If this is so, it’s largely thanks to William Gibson.  Gibson, of course, began as a science fiction writer – maybe the most important science fiction writer of the 1980s. He minted new words (“cyberspace,” “microsoft”) that sounded like they’d been around forever. More vitally, with his first novel, Neuromancer (1984), he minted – or consolidated – a brand-new style: a noirish high-tech vision of the very near future. Critics at the time called it cyberpunk, a word that now comes wrapped in its own nimbus of fuzzy nostalgia. Cyberpunk mapped a very 1980s Hell, all matte-black hardware and corporate malfeasance. It didn’t seem like where we were going; it seemed like where we already were.

It was a high point. For much of the 1990s, Gibson seemed to be marking time. But with the advent of the new century his focus shifted: the SF Hell he was interested in charting now looked almost exactly like the contemporary world. The Blue Ant Trilogy – Pattern Recognition (2003), Spook Country (2007), and Zero History (2010) – gave us a new Gibson: mainstream heir to Pynchon and DeLillo, tech-savvy tracer of the shimmering horizons of our mediated globe.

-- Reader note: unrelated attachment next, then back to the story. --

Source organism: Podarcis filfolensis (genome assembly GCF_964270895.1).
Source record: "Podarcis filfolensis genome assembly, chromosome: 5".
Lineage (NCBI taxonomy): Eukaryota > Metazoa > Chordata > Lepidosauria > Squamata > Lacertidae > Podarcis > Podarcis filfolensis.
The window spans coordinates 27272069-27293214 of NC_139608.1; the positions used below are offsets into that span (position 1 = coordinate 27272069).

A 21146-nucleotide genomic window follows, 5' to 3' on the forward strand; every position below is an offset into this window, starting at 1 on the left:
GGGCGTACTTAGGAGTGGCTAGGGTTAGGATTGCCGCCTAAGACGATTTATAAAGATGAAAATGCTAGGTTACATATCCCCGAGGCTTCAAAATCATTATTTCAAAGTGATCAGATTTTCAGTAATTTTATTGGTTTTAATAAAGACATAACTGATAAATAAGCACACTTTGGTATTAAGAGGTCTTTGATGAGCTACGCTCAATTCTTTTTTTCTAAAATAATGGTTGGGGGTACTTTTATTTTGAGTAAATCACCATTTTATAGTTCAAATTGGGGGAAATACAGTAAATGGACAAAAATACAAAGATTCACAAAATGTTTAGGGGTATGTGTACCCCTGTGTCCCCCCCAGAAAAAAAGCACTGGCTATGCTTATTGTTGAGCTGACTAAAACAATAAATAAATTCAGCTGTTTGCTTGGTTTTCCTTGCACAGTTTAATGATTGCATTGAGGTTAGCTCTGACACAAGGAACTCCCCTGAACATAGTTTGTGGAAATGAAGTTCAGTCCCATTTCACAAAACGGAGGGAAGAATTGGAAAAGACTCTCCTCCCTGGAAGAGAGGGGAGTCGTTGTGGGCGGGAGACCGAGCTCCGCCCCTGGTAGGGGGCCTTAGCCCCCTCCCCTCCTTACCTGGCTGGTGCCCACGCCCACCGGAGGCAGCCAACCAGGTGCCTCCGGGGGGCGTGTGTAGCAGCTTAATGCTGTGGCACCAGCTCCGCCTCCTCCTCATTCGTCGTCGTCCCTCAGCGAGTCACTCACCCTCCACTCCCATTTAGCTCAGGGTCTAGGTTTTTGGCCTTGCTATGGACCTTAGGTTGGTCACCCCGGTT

Fredric Jameson has pointed out that in a postmodern age (evacuated of meaning, lacking in affect, deprived of motive), we can experience the world only as a series of self-conscious postures or styles. The Blue Ant Trilogy embodies this apercu with eerie grace: in these novels everything – character, setting, plot, theme, imagery – boils down to an encounter with style. Gibson’s protagonists are hyperalert to the material circumstances of their alienated worlds: they clock the matte-black limousines, the microfiber jackets, the bleeding edge computer tech. They observe things like “polymers” (in Pattern Recognition, Cayce Pollard notices that an empty refrigerator smells of “long-chain monomers”). They drift through Gibson’s weirdly suspenseless narratives like freelance style journalists (Hollis Henry, in Spook Country, is literally a freelance style journalist), taking the temperature of the contemporary, never seriously threatened by the buoyantly Pynchonian conspiracies in which they find themselves enmeshed.